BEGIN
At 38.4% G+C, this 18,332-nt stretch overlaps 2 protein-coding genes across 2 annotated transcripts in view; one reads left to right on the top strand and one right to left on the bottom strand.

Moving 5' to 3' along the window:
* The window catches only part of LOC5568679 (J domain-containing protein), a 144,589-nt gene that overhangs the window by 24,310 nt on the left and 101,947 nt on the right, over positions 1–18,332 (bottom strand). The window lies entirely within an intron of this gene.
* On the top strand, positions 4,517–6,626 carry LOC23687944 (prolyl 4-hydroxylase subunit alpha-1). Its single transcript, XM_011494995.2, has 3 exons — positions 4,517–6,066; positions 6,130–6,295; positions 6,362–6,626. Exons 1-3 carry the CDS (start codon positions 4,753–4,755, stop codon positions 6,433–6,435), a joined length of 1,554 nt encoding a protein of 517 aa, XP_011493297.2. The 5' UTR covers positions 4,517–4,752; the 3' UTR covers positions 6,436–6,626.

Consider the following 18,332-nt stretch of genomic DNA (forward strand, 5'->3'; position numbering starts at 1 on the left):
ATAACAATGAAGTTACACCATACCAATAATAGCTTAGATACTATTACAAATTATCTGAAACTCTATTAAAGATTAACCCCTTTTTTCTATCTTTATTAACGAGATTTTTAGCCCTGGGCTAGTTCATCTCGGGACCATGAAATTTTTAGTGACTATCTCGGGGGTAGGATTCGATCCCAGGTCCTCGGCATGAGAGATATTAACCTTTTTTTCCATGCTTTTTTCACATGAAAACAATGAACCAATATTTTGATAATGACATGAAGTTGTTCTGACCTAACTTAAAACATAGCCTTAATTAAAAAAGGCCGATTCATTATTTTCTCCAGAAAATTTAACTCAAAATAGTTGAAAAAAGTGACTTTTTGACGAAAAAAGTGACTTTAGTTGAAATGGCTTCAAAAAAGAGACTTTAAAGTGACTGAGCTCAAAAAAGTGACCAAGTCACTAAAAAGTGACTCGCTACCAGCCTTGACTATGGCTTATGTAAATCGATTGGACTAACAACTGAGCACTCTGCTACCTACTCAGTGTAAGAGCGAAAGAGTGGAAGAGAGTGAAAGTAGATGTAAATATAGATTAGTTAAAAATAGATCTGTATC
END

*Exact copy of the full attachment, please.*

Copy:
At 38.4% G+C, this 18,332-nt stretch overlaps 2 protein-coding genes across 2 annotated transcripts in view; one reads left to right on the top strand and one right to left on the bottom strand.

Moving 5' to 3' along the window:
* The window catches only part of LOC5568679 (J domain-containing protein), a 144,589-nt gene that overhangs the window by 24,310 nt on the left and 101,947 nt on the right, over positions 1–18,332 (bottom strand). The window lies entirely within an intron of this gene.
* On the top strand, positions 4,517–6,626 carry LOC23687944 (prolyl 4-hydroxylase subunit alpha-1). Its single transcript, XM_011494995.2, has 3 exons — positions 4,517–6,066; positions 6,130–6,295; positions 6,362–6,626. Exons 1-3 carry the CDS (start codon positions 4,753–4,755, stop codon positions 6,433–6,435), a joined length of 1,554 nt encoding a protein of 517 aa, XP_011493297.2. The 5' UTR covers positions 4,517–4,752; the 3' UTR covers positions 6,436–6,626.

Consider the following 18,332-nt stretch of genomic DNA (forward strand, 5'->3'; position numbering starts at 1 on the left):
ATAACAATGAAGTTACACCATACCAATAATAGCTTAGATACTATTACAAATTATCTGAAACTCTATTAAAGATTAACCCCTTTTTTCTATCTTTATTAACGAGATTTTTAGCCCTGGGCTAGTTCATCTCGGGACCATGAAATTTTTAGTGACTATCTCGGGGGTAGGATTCGATCCCAGGTCCTCGGCATGAGAGATATTAACCTTTTTTTCCATGCTTTTTTCACATGAAAACAATGAACCAATATTTTGATAATGACATGAAGTTGTTCTGACCTAACTTAAAACATAGCCTTAATTAAAAAAGGCCGATTCATTATTTTCTCCAGAAAATTTAACTCAAAATAGTTGAAAAAAGTGACTTTTTGACGAAAAAAGTGACTTTAGTTGAAATGGCTTCAAAAAAGAGACTTTAAAGTGACTGAGCTCAAAAAAGTGACCAAGTCACTAAAAAGTGACTCGCTACCAGCCTTGACTATGGCTTATGTAAATCGATTGGACTAACAACTGAGCACTCTGCTACCTACTCAGTGTAAGAGCGAAAGAGTGGAAGAGAGTGAAAGTAGATGTAAATATAGATTAGTTAAAAATAGATCTGTATC